While the Group Insurance Board is working to create a self-insurance model for Wisconsin, some University of Wisconsin experts argue the model could destabilize the state’s health care system.

Justin Sydnor, UW actuarial science associate professor, said self-insurance’s impact on Wisconsin is unclear. According to a report from the Department of Employee Trust Funds, the self-insurance model would save the state approximately $42.1 million, but Sydnor said it could lead to some receiving benefits not right for them.

Sydnor said Wisconsin currently follows a competitive insurance model, in which the state purchases insurance from 17 health maintenance organizations. These organizations are insurance companies integrated with health care provider networks. When someone claims insurance, the state pays a premium to the health maintenance organization, then the organization works to provide the appropriate care, he said.

“There are some risks with the self-insurance model in that it could lead to more costs and people would have benefits that are not good for them,” Sydnor said.

The Group Insurance Board, which is responsible for making insurance-related decisions in Wisconsin, the Department of Employee Trust Funds and Segal Consulting are creating a potential self-insurance model for the state, Sydnor said.

Report says Wisconsin would save $42 million by switching insurance modelsWisconsin would save $42.1 million if it transitioned to the self-insurance model for state workers’ health care, according to a report released Read…

Mike Bare, research and program coordinator for Community Advocates Public Policy Institute in Milwaukee, said in a self-insurance model, the state would be responsible for a third party administrator such as a trust fund, which would manage the relationship between the provider and the patient similar to how health maintenance organizations do in the state’s current model. Self-insurance would make the state instead of the health maintenance organization pay for insurance claims in full, he said.

If a self-insurance model is implemented in Wisconsin, state employees would have limited options in terms of health care providers and insurance companies to choose from, Bare said. This limitation would also decrease competition among insurance providers in the state as some will not be able to continue operating in a self-insured model. He said this would be a “significant disruption” to the private health insurance market.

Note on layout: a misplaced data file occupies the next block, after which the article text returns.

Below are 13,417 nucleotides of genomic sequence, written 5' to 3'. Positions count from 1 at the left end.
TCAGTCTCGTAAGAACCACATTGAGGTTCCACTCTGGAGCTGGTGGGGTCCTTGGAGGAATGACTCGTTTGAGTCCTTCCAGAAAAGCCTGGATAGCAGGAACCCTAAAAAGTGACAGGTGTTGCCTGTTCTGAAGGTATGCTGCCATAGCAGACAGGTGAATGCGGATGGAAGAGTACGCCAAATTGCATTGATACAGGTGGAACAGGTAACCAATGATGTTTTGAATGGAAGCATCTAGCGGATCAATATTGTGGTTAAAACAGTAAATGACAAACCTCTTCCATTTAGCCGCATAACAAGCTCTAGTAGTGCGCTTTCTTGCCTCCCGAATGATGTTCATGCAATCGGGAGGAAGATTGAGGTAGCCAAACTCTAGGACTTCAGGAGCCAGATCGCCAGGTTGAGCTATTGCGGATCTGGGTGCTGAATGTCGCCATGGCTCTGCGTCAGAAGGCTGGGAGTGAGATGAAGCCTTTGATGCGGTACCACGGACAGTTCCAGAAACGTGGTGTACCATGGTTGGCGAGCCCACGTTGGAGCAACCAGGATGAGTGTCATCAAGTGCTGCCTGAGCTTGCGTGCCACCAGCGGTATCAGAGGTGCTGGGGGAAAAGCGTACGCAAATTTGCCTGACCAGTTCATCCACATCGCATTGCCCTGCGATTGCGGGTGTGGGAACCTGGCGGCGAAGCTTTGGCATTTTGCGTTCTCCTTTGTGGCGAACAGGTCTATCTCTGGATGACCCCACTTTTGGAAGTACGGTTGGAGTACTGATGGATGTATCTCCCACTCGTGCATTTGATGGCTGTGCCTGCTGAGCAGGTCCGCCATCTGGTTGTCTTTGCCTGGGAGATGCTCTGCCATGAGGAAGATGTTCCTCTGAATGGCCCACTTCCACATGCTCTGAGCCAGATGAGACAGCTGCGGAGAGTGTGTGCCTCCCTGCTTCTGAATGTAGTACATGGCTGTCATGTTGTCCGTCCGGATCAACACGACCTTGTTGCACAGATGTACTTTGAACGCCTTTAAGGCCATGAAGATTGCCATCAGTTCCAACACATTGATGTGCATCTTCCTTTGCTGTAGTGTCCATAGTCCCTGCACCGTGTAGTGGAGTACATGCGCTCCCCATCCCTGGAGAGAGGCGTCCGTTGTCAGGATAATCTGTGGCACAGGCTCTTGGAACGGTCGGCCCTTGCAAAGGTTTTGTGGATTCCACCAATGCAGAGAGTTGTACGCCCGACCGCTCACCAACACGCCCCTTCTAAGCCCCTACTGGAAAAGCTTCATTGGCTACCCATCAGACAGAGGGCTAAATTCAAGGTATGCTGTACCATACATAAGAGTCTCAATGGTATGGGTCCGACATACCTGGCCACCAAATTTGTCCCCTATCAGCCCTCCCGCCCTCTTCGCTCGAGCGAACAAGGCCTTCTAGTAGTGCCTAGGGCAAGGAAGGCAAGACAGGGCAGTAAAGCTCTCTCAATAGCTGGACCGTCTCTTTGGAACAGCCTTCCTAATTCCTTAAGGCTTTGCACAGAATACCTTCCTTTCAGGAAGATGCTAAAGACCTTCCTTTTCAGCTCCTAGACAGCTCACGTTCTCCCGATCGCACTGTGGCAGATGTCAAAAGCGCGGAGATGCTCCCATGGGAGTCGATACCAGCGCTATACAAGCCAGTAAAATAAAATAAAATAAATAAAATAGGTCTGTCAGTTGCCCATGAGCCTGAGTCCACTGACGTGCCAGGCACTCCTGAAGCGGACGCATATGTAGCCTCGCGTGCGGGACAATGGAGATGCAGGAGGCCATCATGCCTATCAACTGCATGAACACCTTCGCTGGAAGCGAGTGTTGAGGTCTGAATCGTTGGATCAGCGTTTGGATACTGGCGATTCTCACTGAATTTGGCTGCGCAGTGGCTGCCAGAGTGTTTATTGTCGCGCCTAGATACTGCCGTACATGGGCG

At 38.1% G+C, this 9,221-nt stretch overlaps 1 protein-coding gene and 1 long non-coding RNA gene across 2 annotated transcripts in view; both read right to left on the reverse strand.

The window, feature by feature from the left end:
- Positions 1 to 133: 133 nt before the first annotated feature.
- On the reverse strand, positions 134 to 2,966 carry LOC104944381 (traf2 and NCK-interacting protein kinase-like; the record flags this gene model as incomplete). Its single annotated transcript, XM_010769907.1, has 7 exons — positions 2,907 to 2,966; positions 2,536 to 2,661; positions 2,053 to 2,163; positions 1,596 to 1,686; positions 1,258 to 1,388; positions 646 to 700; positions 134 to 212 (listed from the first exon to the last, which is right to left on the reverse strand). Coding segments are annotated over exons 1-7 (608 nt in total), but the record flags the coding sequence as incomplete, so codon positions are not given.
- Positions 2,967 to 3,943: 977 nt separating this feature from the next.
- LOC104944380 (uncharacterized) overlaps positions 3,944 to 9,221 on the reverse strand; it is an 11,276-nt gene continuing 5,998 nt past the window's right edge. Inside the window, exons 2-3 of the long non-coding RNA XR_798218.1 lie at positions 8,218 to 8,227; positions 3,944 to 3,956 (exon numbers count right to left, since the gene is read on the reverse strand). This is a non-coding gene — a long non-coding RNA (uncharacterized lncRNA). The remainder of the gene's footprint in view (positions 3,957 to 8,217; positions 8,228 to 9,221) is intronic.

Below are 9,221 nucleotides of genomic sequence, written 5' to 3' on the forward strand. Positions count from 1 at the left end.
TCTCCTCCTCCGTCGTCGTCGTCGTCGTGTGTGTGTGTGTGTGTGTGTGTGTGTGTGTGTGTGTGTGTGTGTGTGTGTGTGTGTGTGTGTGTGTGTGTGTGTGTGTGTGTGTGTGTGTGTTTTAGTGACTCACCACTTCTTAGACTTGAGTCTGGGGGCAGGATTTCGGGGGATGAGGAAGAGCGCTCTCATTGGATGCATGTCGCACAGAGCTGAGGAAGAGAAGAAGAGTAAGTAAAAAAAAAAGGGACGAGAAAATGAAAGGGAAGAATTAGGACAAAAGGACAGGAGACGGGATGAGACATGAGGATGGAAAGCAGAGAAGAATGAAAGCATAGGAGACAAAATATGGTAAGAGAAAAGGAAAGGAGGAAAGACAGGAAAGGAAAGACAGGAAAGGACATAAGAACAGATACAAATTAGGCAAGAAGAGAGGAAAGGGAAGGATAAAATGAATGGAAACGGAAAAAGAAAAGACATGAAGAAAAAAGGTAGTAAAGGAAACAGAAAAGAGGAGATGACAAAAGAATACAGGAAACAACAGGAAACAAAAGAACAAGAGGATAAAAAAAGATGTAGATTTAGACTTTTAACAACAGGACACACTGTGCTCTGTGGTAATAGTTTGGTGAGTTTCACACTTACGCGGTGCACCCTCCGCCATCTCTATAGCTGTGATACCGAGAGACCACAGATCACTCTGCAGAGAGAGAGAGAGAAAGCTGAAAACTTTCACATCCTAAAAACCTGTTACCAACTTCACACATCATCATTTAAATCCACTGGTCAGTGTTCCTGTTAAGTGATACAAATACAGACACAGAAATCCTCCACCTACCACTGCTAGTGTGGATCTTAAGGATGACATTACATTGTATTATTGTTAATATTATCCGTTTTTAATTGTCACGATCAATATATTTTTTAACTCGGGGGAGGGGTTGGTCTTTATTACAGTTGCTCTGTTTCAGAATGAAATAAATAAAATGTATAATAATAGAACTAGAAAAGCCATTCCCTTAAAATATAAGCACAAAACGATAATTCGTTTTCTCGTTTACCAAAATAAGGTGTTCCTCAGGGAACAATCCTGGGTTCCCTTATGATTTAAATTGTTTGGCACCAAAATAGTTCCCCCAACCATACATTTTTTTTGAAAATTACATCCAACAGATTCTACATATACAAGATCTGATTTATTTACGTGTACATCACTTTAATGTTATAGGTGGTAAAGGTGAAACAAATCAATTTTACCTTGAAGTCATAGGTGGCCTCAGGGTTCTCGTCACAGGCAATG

Currently, state pays 88 percent of the premium while the state employees pay 12 percent, Bare said. Shifting to the self-insurance model would most likely maintain this ratio.

Sydnor said shifting to a self-insurance model could benefit state employees. This is because the model depends on how many claims are made in a year. In a year with fewer claims, the state would have a surplus of funds, which it can redistribute to state employees or use to lower employee premiums. In this way, it would reduce total costs for health care for everyone.

“The way [the self-insurance model] could help state employees is the way it could help everyone in state,” Sydnor said.

Bare said while self-insurance would create surpluses, the money from these savings would compete with other state-funded sectors such as transportation, education and roads.

Bare said the board needs to consider other alternatives to the self-insurance model. Consultants created an alternative plan which would allow the state to buy insurance plans from the state’s healthcare marketplace and could save the state $240 million in 2015 and more over time, he added.

“[The Group Insurance Board] hasn’t asked questions which I think is disservice to employees,” Bare said.

Sydnor said the Group Insurance Board is in the process of developing requests for proposals related to implementing the self-insurance model in the state. The board will submit these proposals in summer 2017 and they will be analyzed by November 2017.

A previous version of this article incorrectly cited Group Insurance Board as Government Insurance Board. A correction has been made and The Badger Herald regrets this error.